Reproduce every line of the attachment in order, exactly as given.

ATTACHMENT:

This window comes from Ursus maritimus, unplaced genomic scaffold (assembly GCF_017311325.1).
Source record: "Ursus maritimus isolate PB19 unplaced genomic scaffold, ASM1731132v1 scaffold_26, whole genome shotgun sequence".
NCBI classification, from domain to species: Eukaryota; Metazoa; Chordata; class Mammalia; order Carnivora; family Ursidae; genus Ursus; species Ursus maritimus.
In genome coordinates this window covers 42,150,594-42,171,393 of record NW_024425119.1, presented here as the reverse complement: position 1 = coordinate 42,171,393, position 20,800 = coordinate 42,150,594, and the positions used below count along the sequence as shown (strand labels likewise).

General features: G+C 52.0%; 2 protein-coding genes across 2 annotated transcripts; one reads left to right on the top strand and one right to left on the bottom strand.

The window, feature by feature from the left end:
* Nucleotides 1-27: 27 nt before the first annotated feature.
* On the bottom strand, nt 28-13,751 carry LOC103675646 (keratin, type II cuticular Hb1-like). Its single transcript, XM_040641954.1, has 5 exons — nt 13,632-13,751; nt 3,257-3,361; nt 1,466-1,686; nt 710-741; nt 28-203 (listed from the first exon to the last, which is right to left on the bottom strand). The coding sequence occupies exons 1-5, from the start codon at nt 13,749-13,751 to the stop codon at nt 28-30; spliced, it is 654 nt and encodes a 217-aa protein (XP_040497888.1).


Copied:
This window comes from Ursus maritimus, unplaced genomic scaffold (assembly GCF_017311325.1).
Source record: "Ursus maritimus isolate PB19 unplaced genomic scaffold, ASM1731132v1 scaffold_26, whole genome shotgun sequence".
NCBI classification, from domain to species: Eukaryota; Metazoa; Chordata; class Mammalia; order Carnivora; family Ursidae; genus Ursus; species Ursus maritimus.
In genome coordinates this window covers 42,150,594-42,171,393 of record NW_024425119.1, presented here as the reverse complement: position 1 = coordinate 42,171,393, position 20,800 = coordinate 42,150,594, and the positions used below count along the sequence as shown (strand labels likewise).

General features: G+C 52.0%; 2 protein-coding genes across 2 annotated transcripts; one reads left to right on the top strand and one right to left on the bottom strand.

The window, feature by feature from the left end:
* Nucleotides 1-27: 27 nt before the first annotated feature.
* On the bottom strand, nt 28-13,751 carry LOC103675646 (keratin, type II cuticular Hb1-like). Its single transcript, XM_040641954.1, has 5 exons — nt 13,632-13,751; nt 3,257-3,361; nt 1,466-1,686; nt 710-741; nt 28-203 (listed from the first exon to the last, which is right to left on the bottom strand). The coding sequence occupies exons 1-5, from the start codon at nt 13,749-13,751 to the stop codon at nt 28-30; spliced, it is 654 nt and encodes a 217-aa protein (XP_040497888.1).